Dear: Are you seeing fewer birds around your home or bird feeders? Birds face many challenges — habitat loss, collisions, pesticides — and recently the Trump administration’s reinterpretation of the century-old Migratory Bird Treaty Act (MBTA). Instead of protecting birds, now MBTA grants a free pass to destroy birds and their habitat as long as it isn’t "intentional." "Incidental" bird kills or habitat destruction require no accountability or restoration.

Recently the state of Virginia planned major construction off Chesapeake Bay that would destroy nesting grounds of 25,000 migratory birds. Consideration of building a replacement island was dropped when state officials learned that conservation measures were no longer required.

Multiply Virginia’s decision thousands of times across the country as states, counties and industries follow suit. Common sense precautions like covering oil waste pits so birds don’t mistake them for lakes, insulating small sections of electric power lines so birds don’t get electrocuted, siting wind farms away from bird migration routes, restoring bird habitat after oil spills — all past practices that helped save bird lives — are no longer a U.S. government concern.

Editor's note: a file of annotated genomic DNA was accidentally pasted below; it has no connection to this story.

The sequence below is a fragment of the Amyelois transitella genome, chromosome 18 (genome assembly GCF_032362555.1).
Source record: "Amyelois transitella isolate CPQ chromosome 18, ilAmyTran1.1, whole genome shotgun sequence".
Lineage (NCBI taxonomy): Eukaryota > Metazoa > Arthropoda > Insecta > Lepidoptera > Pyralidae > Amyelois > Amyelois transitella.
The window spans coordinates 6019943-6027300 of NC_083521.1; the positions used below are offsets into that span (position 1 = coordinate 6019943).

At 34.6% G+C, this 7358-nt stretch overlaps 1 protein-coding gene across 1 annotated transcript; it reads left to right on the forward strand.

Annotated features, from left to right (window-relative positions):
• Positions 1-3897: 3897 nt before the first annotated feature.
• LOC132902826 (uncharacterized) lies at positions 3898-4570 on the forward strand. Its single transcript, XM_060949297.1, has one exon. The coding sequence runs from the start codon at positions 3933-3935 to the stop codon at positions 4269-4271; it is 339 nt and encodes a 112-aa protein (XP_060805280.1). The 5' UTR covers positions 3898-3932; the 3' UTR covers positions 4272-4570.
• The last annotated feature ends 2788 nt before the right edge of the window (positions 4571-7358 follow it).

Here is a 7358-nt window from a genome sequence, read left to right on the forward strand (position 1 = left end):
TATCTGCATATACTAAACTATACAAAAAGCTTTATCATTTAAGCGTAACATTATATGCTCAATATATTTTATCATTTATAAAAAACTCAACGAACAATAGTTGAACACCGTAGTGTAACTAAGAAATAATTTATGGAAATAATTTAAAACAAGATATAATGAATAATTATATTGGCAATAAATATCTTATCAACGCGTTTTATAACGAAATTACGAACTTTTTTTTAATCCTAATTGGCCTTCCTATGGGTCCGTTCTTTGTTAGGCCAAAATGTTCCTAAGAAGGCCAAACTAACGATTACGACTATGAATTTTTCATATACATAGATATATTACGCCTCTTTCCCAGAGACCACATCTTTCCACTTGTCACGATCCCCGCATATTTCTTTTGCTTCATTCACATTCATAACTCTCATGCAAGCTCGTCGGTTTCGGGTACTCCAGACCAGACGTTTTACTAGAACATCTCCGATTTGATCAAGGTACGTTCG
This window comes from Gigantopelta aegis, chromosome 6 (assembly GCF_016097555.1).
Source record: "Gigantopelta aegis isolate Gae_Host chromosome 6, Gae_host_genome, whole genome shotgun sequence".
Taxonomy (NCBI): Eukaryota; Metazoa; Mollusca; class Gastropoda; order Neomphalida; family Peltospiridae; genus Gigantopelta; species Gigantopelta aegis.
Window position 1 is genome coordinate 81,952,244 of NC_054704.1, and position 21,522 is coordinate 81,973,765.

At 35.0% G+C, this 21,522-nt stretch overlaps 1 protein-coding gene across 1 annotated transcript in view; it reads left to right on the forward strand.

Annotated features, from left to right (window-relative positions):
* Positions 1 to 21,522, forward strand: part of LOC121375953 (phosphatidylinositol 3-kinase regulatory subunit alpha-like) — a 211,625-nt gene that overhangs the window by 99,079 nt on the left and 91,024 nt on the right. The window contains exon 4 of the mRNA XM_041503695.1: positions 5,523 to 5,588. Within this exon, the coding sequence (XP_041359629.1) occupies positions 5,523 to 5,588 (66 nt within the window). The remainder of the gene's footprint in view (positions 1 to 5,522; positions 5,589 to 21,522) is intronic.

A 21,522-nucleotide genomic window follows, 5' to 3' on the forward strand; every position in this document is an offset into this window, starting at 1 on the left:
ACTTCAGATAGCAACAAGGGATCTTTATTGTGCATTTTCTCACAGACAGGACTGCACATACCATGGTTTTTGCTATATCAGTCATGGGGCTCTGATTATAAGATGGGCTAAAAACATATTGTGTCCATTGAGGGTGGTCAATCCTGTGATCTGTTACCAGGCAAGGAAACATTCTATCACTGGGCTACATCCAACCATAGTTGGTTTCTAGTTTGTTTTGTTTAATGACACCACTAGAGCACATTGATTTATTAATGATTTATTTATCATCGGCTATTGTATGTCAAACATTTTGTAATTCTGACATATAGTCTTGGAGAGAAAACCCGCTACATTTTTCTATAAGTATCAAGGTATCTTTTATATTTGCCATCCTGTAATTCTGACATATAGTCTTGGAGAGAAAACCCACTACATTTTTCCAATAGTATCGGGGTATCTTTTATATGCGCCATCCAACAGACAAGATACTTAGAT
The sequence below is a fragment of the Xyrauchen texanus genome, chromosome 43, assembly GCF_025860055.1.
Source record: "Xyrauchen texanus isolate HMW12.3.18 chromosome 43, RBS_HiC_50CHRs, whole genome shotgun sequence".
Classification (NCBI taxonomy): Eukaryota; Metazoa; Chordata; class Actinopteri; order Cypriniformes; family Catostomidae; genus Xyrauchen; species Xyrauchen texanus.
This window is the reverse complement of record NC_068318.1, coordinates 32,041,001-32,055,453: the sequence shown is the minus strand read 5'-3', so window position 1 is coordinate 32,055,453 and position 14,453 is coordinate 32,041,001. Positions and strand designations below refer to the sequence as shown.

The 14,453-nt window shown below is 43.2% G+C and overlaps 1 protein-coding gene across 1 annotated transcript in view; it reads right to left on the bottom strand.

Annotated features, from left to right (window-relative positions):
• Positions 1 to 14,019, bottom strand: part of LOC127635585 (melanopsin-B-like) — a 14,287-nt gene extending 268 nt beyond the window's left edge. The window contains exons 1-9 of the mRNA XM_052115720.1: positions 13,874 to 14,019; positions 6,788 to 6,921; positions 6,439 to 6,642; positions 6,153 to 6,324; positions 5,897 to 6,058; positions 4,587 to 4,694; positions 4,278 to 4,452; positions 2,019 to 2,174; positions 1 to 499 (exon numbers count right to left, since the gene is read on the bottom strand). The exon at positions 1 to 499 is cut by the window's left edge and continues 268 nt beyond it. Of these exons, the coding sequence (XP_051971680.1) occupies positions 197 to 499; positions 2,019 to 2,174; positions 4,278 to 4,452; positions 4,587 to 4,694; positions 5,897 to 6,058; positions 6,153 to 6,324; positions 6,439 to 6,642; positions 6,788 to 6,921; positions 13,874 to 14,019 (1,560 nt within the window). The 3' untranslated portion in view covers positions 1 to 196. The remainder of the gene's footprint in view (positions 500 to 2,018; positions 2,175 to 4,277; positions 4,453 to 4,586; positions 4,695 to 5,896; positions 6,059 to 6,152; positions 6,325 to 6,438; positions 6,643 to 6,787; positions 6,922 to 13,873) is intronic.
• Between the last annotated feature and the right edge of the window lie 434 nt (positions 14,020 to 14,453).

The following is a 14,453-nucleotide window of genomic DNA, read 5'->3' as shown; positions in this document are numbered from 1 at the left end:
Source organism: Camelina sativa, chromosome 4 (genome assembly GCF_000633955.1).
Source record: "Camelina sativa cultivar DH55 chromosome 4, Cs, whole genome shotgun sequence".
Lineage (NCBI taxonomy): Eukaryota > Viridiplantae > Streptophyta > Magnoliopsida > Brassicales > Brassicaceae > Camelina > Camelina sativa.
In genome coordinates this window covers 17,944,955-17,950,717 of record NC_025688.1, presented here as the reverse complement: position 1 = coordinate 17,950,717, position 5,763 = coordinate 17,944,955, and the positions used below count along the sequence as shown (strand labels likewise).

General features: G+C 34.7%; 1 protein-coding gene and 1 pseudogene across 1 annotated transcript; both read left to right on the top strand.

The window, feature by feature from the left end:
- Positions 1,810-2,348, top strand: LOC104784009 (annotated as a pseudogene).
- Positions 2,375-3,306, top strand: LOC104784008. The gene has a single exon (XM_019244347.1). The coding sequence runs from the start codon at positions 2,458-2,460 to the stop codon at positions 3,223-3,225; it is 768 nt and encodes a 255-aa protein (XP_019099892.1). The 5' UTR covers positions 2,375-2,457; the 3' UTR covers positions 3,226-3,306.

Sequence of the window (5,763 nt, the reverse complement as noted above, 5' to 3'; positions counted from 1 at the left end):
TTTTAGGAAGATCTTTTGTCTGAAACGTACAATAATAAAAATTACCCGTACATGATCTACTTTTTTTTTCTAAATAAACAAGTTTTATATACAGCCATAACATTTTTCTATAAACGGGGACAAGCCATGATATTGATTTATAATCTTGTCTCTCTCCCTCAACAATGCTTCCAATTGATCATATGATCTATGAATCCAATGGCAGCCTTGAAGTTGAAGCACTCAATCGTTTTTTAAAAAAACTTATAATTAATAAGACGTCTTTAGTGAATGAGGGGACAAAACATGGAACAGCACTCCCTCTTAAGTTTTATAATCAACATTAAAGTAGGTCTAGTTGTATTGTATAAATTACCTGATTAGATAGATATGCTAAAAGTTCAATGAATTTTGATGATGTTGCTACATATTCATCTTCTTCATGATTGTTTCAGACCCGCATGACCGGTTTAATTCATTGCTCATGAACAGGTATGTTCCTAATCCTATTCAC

Coincidentally, Trump’s push to open millions of acres of public lands including Alaska’s National Wildlife Refuge to oil drilling will expose additional bird nesting areas and sanctuaries to devastation from construction and incidental spills.

The challenges to birds are great. Bird populations in North America have plummeted by 3 billion since 1970. Federal law is essential to protecting what we have left.

The Migratory Bird Protection Act (H.R. 5552) has been introduced to restore long-standing protections for birds. The bill provides a permit process for industrial activity that would include best management practices to avoid "incidental" bird kills. Ask your members of Congress to please co-sponsor the MBPA (H.R. 5552) to restore and strengthen protections for birds.

Kathy Kascewicz


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